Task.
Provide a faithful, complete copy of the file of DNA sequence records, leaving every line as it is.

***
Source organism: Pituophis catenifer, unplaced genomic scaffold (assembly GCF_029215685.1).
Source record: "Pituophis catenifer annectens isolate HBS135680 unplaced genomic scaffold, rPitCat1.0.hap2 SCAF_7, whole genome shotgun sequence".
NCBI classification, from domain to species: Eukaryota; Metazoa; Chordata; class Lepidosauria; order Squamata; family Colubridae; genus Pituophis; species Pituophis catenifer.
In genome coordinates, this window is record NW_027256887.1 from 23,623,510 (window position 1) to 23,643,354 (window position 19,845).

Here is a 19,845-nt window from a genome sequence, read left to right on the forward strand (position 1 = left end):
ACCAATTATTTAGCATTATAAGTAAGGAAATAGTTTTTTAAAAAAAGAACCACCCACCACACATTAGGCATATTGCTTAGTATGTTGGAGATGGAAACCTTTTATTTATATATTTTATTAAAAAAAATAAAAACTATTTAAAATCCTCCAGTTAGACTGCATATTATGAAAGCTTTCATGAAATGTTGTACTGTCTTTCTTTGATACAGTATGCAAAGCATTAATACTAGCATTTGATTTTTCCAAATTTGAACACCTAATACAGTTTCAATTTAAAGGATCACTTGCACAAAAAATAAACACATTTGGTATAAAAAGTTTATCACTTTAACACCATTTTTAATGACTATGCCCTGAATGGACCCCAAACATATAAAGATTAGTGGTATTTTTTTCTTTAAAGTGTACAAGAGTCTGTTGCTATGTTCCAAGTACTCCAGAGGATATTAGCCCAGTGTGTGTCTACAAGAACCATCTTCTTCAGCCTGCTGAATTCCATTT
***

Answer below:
Source organism: Pituophis catenifer, unplaced genomic scaffold (assembly GCF_029215685.1).
Source record: "Pituophis catenifer annectens isolate HBS135680 unplaced genomic scaffold, rPitCat1.0.hap2 SCAF_7, whole genome shotgun sequence".
NCBI classification, from domain to species: Eukaryota; Metazoa; Chordata; class Lepidosauria; order Squamata; family Colubridae; genus Pituophis; species Pituophis catenifer.
In genome coordinates, this window is record NW_027256887.1 from 23,623,510 (window position 1) to 23,643,354 (window position 19,845).

Here is a 19,845-nt window from a genome sequence, read left to right on the forward strand (position 1 = left end):
ACCAATTATTTAGCATTATAAGTAAGGAAATAGTTTTTTAAAAAAAGAACCACCCACCACACATTAGGCATATTGCTTAGTATGTTGGAGATGGAAACCTTTTATTTATATATTTTATTAAAAAAAATAAAAACTATTTAAAATCCTCCAGTTAGACTGCATATTATGAAAGCTTTCATGAAATGTTGTACTGTCTTTCTTTGATACAGTATGCAAAGCATTAATACTAGCATTTGATTTTTCCAAATTTGAACACCTAATACAGTTTCAATTTAAAGGATCACTTGCACAAAAAATAAACACATTTGGTATAAAAAGTTTATCACTTTAACACCATTTTTAATGACTATGCCCTGAATGGACCCCAAACATATAAAGATTAGTGGTATTTTTTTCTTTAAAGTGTACAAGAGTCTGTTGCTATGTTCCAAGTACTCCAGAGGATATTAGCCCAGTGTGTGTCTACAAGAACCATCTTCTTCAGCCTGCTGAATTCCATTT